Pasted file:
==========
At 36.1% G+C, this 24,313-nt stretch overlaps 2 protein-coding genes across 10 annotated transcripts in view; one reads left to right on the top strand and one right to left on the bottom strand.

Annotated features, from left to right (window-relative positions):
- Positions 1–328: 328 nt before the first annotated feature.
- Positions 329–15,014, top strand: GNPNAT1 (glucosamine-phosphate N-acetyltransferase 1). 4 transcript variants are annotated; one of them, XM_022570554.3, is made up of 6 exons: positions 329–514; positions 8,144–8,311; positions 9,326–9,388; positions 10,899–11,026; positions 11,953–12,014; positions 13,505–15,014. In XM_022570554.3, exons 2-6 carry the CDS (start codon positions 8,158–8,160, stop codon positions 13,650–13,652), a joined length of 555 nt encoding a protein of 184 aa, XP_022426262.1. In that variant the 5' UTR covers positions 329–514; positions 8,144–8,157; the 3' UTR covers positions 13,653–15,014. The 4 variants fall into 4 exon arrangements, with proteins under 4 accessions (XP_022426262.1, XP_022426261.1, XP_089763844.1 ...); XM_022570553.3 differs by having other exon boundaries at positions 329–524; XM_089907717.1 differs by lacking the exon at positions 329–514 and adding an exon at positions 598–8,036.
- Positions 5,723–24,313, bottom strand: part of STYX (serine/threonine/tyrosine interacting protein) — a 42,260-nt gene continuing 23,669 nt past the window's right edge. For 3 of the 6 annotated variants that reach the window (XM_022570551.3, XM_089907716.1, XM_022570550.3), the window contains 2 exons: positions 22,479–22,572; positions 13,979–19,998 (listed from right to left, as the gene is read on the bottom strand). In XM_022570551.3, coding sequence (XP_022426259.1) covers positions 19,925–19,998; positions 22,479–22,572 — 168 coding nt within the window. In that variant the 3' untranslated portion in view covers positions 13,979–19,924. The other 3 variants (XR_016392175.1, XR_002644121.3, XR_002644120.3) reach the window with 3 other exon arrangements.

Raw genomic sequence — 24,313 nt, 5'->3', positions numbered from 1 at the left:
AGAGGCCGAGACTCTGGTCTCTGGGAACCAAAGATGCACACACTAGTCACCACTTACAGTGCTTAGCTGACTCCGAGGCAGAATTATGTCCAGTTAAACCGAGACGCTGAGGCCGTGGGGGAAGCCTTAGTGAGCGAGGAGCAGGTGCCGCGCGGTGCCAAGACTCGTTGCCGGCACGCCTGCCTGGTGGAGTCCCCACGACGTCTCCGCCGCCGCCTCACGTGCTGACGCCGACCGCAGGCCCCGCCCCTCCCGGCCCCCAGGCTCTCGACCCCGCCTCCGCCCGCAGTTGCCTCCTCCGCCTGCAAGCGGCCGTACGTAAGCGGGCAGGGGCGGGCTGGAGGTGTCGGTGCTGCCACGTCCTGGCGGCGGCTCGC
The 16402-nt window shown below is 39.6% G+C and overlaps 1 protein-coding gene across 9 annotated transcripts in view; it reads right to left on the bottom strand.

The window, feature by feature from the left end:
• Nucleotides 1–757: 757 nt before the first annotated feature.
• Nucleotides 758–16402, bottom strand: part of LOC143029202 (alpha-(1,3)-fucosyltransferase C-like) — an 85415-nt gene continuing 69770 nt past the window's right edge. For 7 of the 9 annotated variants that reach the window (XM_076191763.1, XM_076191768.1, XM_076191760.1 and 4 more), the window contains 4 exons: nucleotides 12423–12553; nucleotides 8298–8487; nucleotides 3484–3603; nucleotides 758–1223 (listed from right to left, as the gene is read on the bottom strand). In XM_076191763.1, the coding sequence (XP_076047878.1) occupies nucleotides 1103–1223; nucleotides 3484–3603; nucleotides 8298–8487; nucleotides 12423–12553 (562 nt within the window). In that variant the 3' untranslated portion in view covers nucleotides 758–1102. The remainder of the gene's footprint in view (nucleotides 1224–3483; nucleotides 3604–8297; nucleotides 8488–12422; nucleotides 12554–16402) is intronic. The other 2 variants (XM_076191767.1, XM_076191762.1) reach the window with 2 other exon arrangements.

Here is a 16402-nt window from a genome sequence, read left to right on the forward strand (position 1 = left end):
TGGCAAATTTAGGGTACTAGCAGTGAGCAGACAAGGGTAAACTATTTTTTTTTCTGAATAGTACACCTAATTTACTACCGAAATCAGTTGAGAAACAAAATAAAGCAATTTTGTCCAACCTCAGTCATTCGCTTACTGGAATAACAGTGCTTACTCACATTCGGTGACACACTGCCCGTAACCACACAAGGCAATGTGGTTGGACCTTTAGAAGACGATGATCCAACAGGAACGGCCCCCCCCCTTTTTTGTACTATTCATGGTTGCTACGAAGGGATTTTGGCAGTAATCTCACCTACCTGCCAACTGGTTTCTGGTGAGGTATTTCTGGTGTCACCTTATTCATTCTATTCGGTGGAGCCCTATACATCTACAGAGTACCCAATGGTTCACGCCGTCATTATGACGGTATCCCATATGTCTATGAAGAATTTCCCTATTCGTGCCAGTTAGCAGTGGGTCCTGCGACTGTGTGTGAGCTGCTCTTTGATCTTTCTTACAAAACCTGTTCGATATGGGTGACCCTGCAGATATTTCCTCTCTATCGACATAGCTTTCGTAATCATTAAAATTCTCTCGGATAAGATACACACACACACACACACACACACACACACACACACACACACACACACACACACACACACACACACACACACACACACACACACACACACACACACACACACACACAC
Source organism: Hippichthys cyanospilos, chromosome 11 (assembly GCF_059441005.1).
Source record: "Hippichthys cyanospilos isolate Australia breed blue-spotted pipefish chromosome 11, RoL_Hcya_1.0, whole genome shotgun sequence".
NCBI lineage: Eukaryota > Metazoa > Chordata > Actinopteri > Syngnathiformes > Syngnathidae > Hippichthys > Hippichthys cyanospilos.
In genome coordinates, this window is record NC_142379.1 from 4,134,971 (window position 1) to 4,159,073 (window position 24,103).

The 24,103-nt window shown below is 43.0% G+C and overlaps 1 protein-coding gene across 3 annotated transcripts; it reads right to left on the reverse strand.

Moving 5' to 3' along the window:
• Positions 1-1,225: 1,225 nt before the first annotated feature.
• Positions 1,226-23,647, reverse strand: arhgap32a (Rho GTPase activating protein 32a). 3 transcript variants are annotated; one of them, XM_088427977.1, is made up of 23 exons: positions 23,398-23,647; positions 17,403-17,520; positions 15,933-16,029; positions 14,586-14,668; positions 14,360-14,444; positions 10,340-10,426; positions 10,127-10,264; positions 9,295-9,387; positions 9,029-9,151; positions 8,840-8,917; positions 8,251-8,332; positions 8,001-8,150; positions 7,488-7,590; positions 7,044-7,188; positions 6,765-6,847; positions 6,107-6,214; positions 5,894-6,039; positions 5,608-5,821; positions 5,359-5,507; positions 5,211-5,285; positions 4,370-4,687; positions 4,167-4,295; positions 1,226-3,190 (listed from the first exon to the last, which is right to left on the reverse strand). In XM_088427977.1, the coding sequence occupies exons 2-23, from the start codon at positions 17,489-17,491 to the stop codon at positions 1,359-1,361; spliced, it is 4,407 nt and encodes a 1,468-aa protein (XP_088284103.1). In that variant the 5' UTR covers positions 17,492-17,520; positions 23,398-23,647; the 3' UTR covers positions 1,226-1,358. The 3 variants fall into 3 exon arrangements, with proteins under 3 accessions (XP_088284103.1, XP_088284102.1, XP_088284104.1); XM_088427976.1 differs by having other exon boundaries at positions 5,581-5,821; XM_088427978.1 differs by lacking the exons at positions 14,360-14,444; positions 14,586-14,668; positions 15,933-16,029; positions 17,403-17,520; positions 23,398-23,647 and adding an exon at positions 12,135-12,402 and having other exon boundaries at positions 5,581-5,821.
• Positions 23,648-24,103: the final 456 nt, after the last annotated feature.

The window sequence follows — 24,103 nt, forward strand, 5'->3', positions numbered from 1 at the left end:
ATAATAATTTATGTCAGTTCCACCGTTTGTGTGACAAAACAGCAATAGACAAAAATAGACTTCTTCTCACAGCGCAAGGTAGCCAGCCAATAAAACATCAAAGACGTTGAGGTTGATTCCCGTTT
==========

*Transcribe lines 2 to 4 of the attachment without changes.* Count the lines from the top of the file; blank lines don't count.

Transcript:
Annotated features, from left to right (window-relative positions):
- Positions 1–328: 328 nt before the first annotated feature.
- Positions 329–15,014, top strand: GNPNAT1 (glucosamine-phosphate N-acetyltransferase 1). 4 transcript variants are annotated; one of them, XM_022570554.3, is made up of 6 exons: positions 329–514; positions 8,144–8,311; positions 9,326–9,388; positions 10,899–11,026; positions 11,953–12,014; positions 13,505–15,014. In XM_022570554.3, exons 2-6 carry the CDS (start codon positions 8,158–8,160, stop codon positions 13,650–13,652), a joined length of 555 nt encoding a protein of 184 aa, XP_022426262.1. In that variant the 5' UTR covers positions 329–514; positions 8,144–8,157; the 3' UTR covers positions 13,653–15,014. The 4 variants fall into 4 exon arrangements, with proteins under 4 accessions (XP_022426262.1, XP_022426261.1, XP_089763844.1 ...); XM_022570553.3 differs by having other exon boundaries at positions 329–524; XM_089907717.1 differs by lacking the exon at positions 329–514 and adding an exon at positions 598–8,036.